The new baby is on the way! So many things to think about. Sharing the news with friends and family, the super fun baby reveal party, designing a nursery…. insurance. What! Insurance?
Health Insurance (During Pregnancy)
If you are unsure how your health insurance works, now’s the time to research your benefits. Here are some examples of what you need to consider:
- Out-of-pocket costs: Copays, coinsurance, and deductibles
- Making sure your doctors are all in your provider network
Contact your health insurance company with policy number in hand and ask these key questions, making sure to write down with whom you talked to and the date:
- Are prenatal care, labor, and delivery covered benefits under my policy?
- Do I need a referral from my primary care doctor to see an OB-GYN or other specialists?
- Will I need pre-authorization for any prenatal care?
- What prenatal tests are covered (ultrasounds, amniocentesis, genetic testing, etc.)?
- What common prenatal, labor, and delivery needs are not covered by my policy?
- Which hospitals in my area are in my insurance policy’s network?
- What do I need to do to ensure that my newborn is covered from the moment of delivery?
- How long of a hospital stay is covered after delivery?
- Does my policy cover a private room or suite, or will I have to share a room?
- If you’re interested in nontraditional deliveries, like a home birth with a midwife, for instance, ask about coverage for these.
Health Insurance (After Delivery)
After your baby is born, your child is covered for the first 30 days of life as an extension of the mother, under her policy and deductible. Starting on day 31, this extension of coverages ends.
Having a child is a qualifying life event that triggers a special enrollment period. During the special enrollment period, you can enroll in a plan or change your current plan without waiting for the open enrollment period to begin. The special enrollment period extends for 60 days after your child’s birth. Once enrolled, the effective date is retroactive to your child’s birthdate.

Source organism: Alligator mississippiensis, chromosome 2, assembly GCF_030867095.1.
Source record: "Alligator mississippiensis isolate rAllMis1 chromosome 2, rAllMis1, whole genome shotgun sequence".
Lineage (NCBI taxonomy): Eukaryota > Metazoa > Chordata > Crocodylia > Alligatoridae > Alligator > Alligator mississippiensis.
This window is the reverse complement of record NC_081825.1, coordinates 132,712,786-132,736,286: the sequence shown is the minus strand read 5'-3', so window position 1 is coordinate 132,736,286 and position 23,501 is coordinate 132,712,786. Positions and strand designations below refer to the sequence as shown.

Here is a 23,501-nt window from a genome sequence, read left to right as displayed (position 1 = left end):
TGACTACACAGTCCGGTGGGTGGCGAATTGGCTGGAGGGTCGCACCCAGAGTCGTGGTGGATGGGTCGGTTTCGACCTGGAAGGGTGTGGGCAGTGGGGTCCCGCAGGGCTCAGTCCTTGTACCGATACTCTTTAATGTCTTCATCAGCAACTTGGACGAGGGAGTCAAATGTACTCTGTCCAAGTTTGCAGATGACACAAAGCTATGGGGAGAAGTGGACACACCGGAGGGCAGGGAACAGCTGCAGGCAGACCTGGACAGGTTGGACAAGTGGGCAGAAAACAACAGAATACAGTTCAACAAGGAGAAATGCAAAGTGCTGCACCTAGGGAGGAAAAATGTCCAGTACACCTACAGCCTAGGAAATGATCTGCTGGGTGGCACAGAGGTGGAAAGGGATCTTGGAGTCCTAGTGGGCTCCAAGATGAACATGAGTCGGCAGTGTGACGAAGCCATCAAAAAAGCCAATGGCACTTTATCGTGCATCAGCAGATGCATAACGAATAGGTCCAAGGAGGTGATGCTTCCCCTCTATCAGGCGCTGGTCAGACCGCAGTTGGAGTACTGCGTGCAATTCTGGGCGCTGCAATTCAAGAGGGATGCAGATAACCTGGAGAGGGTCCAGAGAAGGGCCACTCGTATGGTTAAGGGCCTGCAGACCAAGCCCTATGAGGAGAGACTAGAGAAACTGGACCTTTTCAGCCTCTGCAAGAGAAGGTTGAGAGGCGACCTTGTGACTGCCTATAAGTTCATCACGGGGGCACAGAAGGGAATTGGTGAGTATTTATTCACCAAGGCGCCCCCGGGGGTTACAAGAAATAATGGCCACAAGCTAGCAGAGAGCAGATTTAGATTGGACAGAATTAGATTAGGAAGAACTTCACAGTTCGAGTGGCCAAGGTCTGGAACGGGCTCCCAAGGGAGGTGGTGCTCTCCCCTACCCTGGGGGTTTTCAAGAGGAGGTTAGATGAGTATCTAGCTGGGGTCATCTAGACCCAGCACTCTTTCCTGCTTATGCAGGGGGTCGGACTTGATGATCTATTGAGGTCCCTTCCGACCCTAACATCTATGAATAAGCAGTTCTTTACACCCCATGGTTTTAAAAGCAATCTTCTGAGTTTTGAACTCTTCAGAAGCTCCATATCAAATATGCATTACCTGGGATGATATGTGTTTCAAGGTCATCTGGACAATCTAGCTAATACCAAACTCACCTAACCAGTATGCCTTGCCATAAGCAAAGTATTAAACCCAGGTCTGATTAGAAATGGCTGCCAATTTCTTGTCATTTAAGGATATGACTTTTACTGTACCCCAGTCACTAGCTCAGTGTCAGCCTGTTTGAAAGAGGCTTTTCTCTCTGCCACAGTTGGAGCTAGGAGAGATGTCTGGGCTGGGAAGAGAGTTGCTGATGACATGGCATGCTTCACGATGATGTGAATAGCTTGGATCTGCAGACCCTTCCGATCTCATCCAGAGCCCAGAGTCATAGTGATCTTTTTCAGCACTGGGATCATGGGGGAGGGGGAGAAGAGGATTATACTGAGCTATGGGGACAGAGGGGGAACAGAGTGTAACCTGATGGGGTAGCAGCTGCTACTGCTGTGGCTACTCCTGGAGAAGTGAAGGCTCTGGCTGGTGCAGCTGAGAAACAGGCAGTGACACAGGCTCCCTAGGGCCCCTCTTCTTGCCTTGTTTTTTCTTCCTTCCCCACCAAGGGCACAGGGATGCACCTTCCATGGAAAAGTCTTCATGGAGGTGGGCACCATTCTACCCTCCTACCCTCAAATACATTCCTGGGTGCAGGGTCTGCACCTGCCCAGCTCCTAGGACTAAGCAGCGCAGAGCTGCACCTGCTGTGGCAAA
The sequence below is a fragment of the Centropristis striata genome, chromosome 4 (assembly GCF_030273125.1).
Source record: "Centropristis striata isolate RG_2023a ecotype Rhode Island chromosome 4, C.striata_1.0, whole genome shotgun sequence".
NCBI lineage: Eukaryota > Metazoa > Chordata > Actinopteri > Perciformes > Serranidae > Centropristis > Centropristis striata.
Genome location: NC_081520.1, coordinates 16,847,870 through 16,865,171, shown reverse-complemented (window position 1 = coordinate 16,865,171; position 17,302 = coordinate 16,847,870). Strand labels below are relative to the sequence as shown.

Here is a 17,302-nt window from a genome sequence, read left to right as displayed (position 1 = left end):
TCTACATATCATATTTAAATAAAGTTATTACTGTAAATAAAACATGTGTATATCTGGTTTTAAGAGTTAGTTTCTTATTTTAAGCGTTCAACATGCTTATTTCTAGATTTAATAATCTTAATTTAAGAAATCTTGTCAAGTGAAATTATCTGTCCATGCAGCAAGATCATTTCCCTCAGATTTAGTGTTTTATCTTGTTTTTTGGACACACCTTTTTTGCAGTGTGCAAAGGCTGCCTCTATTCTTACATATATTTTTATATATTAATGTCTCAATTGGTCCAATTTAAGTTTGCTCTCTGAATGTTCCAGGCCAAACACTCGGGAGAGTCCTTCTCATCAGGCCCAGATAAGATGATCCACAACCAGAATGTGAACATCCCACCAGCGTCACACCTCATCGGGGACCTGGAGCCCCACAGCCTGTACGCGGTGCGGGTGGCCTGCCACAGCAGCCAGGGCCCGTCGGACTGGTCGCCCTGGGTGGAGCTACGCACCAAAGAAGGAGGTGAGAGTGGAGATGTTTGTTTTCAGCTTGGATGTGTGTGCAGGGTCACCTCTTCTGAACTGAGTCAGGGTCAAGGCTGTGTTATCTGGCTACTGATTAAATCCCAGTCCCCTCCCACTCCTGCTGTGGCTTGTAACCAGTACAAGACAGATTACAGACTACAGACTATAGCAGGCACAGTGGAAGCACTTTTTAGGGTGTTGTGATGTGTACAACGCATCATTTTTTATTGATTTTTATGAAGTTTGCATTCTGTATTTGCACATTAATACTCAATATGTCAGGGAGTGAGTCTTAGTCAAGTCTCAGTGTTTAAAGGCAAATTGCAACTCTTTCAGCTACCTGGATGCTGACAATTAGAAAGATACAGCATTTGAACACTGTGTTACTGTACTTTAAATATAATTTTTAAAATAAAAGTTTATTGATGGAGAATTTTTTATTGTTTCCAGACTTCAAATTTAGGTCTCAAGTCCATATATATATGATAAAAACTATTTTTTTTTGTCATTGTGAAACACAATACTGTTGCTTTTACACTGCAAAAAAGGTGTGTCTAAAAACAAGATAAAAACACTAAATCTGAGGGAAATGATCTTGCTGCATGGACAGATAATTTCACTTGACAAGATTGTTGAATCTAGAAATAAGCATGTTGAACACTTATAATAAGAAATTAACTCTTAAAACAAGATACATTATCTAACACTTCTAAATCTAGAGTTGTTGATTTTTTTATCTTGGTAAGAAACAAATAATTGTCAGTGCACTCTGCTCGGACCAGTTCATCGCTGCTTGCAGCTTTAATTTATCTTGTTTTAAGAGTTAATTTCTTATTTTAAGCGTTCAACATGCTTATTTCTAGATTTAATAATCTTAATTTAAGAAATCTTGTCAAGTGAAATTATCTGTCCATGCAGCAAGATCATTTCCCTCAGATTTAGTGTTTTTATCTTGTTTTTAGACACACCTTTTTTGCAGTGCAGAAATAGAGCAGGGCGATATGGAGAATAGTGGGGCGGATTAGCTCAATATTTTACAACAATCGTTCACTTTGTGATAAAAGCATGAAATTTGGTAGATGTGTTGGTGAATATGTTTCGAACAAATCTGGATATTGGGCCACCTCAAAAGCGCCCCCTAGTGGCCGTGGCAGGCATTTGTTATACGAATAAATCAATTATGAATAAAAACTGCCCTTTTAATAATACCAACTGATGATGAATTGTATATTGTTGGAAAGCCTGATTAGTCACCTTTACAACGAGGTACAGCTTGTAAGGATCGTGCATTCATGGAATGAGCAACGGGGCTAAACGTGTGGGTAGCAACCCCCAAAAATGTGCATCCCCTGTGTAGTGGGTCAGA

Make sure you have a decision made as to which parents’ health plan your child will be added to and understand the additional premium costs. If you find yourself unable to take on the additional premium costs explore the resources potentially available through CHIP.
Most well-baby visits are considered preventive care and do not come with a copay, be sure to get your newest family member to those checkups.
Family Medical Leave // Short Term disability
Be sure to investigate your short-term disability insurance if your employer offers a plan. This will often provide a percentage of your earnings for a number of weeks if you need to stay home post-pregnancy. Should your employer not have a disability program, a federal law known as the Family Medical Leave Act can protect your employment position for up to 12 weeks of unpaid leave. There are a few exceptions: if you are working for a very small employer, or you have not been working very long with your current employer.
Adding a new child to your home is absolutely a time to reevaluate your life insurance needs. Ideally, you will want to have a conversation with a professional who can guide you through a personalized needs analysis. Be certain to understand what life insurance purchasing options you have through your employer for this discussion.
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